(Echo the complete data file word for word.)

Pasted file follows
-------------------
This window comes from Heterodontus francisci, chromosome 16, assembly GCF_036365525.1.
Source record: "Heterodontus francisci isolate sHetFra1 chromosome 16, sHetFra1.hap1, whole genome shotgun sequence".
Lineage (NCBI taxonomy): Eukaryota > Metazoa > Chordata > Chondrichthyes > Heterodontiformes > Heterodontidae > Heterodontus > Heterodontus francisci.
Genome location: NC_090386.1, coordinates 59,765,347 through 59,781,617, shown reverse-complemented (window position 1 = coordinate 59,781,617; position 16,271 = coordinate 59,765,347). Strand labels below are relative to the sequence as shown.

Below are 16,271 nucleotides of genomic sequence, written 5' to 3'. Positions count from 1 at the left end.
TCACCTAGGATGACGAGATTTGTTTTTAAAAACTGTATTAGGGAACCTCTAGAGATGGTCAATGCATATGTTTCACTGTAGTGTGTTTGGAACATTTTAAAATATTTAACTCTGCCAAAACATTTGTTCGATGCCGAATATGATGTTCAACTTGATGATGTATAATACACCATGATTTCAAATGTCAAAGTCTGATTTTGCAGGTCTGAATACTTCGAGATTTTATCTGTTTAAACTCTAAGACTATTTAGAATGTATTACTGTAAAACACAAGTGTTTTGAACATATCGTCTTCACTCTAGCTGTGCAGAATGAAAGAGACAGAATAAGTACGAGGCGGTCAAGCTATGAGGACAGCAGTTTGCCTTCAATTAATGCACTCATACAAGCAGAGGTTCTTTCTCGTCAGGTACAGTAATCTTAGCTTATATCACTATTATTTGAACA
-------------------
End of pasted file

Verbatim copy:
This window comes from Heterodontus francisci, chromosome 16, assembly GCF_036365525.1.
Source record: "Heterodontus francisci isolate sHetFra1 chromosome 16, sHetFra1.hap1, whole genome shotgun sequence".
Lineage (NCBI taxonomy): Eukaryota > Metazoa > Chordata > Chondrichthyes > Heterodontiformes > Heterodontidae > Heterodontus > Heterodontus francisci.
Genome location: NC_090386.1, coordinates 59,765,347 through 59,781,617, shown reverse-complemented (window position 1 = coordinate 59,781,617; position 16,271 = coordinate 59,765,347). Strand labels below are relative to the sequence as shown.

Below are 16,271 nucleotides of genomic sequence, written 5' to 3'. Positions count from 1 at the left end.
TCACCTAGGATGACGAGATTTGTTTTTAAAAACTGTATTAGGGAACCTCTAGAGATGGTCAATGCATATGTTTCACTGTAGTGTGTTTGGAACATTTTAAAATATTTAACTCTGCCAAAACATTTGTTCGATGCCGAATATGATGTTCAACTTGATGATGTATAATACACCATGATTTCAAATGTCAAAGTCTGATTTTGCAGGTCTGAATACTTCGAGATTTTATCTGTTTAAACTCTAAGACTATTTAGAATGTATTACTGTAAAACACAAGTGTTTTGAACATATCGTCTTCACTCTAGCTGTGCAGAATGAAAGAGACAGAATAAGTACGAGGCGGTCAAGCTATGAGGACAGCAGTTTGCCTTCAATTAATGCACTCATACAAGCAGAGGTTCTTTCTCGTCAGGTACAGTAATCTTAGCTTATATCACTATTATTTGAACA